Fresh off of a judge’s ruling, which tossed a lawsuit against her for deceptively editing an interview with gun owners, Katie Couric says the thing that’s tearing America to pieces is…fake news. Yes, the woman who last year interviewed members of the Virginia Citizens Defense League, a state-based gun rights group, and cut out their answers to her question about background checks for her anti-gun documentary to make them look like morons, is worried about fake news. Is this a joke? If not - it’s an appalling lack of self-awareness (via NY Daily News) [emphasis mine]:
Katie Couric has (almost) seen it all.
Still, little has prepared the world-famous journalist for the phenomenon she says is currently “tearing [America] apart at the seams”: fake news.
“I remember I got sent a lot of stories from friends who were quite educated and were like, ‘Did you see this?’” Couric tells the Daily News. “And I would say, ‘Come on, you're kidding, right? This is BS.’”
Couric is preparing to co-host OZY Fest, a one-day music and politics event happening in Central Park Saturday, alongside OZY founder Carlos Watson. The event will feature newsmakers like Samantha Bee, Jeb Bush, Malcolm Gladwell and more discussing topics ranging from entrepreneurial disruption to reimagining America's two major political parties for the future. Couric will be interviewing Bee and speaking with Whitney Wolfe, Sen. Kirsten Gillibrand and Jill Biden.
“We're not doing enough of a good job of breaking down complicated issues and helping people really understand them,” Couric admits.
And until Americans can agree upon some shared sense of reality, they will continue to be manipulated by distributors of fake news.
“[Americans] are so divided that it's hard for us to come up with solutions and find commonalities,” Couric says. “And there's vitriol spewed by both sides at people who disagree with them.”
Uh, it’s sort of hard to reach that “sense of reality” when you deliberately edit footage. Her documentary Under The Gun reached out to the VCDL, a great pro-Second Amendment Group to get their input. This was obviously an attempt to make the documentary appear even-keeled. The question Couric asked was, “if there are no background checks for gun purchasers, how do you prevent felons, or terrorists, from walking into a licensed gun dealer and purchasing a gun?” Eight seconds of silence followed, even though the group responded immediately. Director Stephanie Soechtig said it was for dramatic effect.
“My intention was to provide a pause for the viewer to have a moment to consider this important question before presenting the facts on Americans’ opinions on background checks. I never intended to make anyone look bad and I apologize if anyone felt that way,” she said.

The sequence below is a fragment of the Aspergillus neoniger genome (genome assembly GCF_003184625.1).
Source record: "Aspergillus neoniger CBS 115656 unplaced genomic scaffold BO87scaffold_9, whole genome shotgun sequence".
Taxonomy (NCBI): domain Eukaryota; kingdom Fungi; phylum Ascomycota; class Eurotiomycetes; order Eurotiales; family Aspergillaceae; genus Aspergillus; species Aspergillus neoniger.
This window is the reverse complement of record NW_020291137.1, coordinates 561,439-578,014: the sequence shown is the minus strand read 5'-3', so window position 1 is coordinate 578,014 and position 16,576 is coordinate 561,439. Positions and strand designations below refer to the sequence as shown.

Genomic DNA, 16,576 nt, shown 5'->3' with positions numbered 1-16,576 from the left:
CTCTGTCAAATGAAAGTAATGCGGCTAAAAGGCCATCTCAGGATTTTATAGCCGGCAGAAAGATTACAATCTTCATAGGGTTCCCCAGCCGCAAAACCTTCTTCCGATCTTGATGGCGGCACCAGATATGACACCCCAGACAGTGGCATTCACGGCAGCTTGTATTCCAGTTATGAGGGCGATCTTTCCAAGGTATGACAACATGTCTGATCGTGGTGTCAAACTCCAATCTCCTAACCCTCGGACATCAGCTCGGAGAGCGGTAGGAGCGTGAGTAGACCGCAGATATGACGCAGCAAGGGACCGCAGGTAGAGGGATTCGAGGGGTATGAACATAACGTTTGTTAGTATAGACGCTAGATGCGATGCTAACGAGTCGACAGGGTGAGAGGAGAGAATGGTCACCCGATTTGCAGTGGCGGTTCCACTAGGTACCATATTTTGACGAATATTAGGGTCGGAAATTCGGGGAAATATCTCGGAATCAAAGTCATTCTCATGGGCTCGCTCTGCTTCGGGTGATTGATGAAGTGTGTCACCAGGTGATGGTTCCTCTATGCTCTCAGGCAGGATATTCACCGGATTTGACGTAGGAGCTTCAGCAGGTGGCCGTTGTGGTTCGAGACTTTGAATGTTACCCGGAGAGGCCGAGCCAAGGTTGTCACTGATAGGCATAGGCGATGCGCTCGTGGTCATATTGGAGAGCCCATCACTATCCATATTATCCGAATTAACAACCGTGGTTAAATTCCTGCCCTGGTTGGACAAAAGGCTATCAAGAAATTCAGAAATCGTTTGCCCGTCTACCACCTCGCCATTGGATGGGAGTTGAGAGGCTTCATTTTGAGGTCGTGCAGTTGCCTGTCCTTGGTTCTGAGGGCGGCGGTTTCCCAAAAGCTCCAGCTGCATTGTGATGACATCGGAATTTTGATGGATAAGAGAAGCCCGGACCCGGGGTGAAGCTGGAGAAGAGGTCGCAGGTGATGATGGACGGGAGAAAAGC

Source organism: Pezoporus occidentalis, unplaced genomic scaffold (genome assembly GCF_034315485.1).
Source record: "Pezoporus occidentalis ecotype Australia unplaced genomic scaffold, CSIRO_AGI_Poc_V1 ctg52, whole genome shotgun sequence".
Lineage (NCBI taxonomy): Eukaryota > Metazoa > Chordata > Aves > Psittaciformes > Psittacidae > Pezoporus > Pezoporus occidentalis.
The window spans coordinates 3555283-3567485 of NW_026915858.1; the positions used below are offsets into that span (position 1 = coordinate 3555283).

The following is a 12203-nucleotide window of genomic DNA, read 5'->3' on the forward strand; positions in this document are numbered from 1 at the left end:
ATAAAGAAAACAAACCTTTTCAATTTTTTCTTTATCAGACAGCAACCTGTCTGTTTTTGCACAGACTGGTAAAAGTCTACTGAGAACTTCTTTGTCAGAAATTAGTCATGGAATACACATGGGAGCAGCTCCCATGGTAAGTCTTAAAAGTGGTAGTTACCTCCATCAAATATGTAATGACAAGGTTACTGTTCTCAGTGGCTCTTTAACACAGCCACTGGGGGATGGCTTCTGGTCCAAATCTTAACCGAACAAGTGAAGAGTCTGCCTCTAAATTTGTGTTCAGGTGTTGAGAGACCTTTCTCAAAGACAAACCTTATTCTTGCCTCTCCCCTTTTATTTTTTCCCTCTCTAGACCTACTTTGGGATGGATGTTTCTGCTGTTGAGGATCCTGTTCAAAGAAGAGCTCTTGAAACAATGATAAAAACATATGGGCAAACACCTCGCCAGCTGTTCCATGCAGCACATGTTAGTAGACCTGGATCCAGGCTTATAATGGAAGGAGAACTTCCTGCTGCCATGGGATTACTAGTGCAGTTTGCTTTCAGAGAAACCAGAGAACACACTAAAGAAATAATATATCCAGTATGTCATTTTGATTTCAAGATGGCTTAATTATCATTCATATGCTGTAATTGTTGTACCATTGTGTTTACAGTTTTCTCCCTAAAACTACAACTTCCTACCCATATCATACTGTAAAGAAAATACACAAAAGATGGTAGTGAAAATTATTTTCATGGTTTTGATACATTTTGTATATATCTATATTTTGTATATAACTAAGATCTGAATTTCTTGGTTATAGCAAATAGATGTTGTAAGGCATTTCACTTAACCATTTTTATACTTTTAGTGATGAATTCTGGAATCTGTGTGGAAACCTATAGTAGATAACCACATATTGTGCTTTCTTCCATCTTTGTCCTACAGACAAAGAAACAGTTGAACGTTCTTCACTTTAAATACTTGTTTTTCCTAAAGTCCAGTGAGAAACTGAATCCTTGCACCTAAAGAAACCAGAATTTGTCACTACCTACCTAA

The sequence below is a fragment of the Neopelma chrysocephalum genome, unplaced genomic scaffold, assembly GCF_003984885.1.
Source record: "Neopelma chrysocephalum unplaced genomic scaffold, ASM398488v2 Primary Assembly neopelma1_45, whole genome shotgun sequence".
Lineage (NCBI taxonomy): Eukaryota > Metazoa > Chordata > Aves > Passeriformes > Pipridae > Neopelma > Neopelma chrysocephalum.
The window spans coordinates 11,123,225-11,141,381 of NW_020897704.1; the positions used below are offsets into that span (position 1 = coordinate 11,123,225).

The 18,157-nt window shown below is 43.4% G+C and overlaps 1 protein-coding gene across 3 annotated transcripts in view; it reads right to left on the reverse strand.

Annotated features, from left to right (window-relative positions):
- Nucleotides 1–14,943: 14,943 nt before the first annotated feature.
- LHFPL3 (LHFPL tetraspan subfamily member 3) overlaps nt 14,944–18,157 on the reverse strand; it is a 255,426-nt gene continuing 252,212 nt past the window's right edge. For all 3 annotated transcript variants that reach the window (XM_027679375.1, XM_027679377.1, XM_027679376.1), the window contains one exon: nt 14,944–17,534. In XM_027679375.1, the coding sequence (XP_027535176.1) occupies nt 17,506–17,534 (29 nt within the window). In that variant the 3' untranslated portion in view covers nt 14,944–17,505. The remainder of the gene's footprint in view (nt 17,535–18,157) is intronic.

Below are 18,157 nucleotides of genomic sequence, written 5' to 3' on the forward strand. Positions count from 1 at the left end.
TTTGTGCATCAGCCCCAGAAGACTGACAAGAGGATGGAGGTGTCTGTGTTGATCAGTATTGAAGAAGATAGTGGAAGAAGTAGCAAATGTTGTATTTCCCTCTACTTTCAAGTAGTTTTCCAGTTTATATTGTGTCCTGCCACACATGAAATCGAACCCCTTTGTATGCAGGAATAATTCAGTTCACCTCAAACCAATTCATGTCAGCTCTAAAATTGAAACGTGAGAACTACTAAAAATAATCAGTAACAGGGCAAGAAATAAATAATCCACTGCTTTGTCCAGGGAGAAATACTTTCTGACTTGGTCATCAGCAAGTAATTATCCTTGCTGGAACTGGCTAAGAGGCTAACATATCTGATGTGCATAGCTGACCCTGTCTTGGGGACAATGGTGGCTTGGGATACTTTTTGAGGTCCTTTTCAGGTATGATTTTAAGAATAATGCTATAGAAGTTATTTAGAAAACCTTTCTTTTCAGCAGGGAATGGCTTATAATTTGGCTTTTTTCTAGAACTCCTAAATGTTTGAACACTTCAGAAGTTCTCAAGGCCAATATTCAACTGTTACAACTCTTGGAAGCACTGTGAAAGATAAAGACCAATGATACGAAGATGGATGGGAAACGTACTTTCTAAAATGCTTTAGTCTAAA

Well, at the time, Erik Wemple of The Washington Post wasn’t buying it:
The artistic “pause” provides the viewer not a “moment to consider this important question”; it provides viewers a moment to lower their estimation of gun owners. That’s it. As far as the rest of the statement, adults in 2016 may no longer write the phrase “apologize if anyone felt that way” and preserve their standing as professionals. To compound matters, here’s the accompanying statement from Couric:
“I support Stephanie’s statement and am very proud of the film.”
That, from the Katie Couric of Yahoo News, of “CBS Evening News,” of “60 Minutes,” of the “Today” show and so on.
Many of those who sampled the discrepancy between the video and the audiotape were already enraged by the depiction of these gun owners. The statements from Soechtig and Couric will surely intensify the backlash, as well they should. An apology, retraction, re-editing, whatever it is that filmmakers do to make amends — all of it needs to happen here.
It wasn’t just conservative media that was up in arms about these deceptive edits, National Public Radio and even CNN voiced their outrage over the incident. NPR said, “This manipulation — and that's what it was — would not pass muster at NPR under its principles for fairness in handling interviews.”
Also, at the time, David Zurawik of The Baltimore Sun told CNN’s Brian Stelter:
Absolutely not, Brian—if I vented the contempt I have for that kind of dishonesty in the documentary format, I think I’d drop over right now from a stroke. It’s outrageous in that—what you called a BS explanation—absolutely. That was so bad, I couldn’t believe it. We wanted to listen to her [Couric], to pause to think about it, please. And the lie upon lie! Dishonest documentary makers are one of the lowest forms of life in media. No defense.”
Couric was forced to acknowledge the edits on the film’s website, while the VCDL filed a lawsuit against her. A lawsuit that was dismissed, but they’re appealing it. Should we be shocked this happened? No, Couric has a long history of anti-Second Amendment bias. Soechtig is unapologetic about the edits.
Fake news? Katie Couric should know; she’s dabbled in it. The unexpurgated audio, along with what was depicted in the film, is featured below.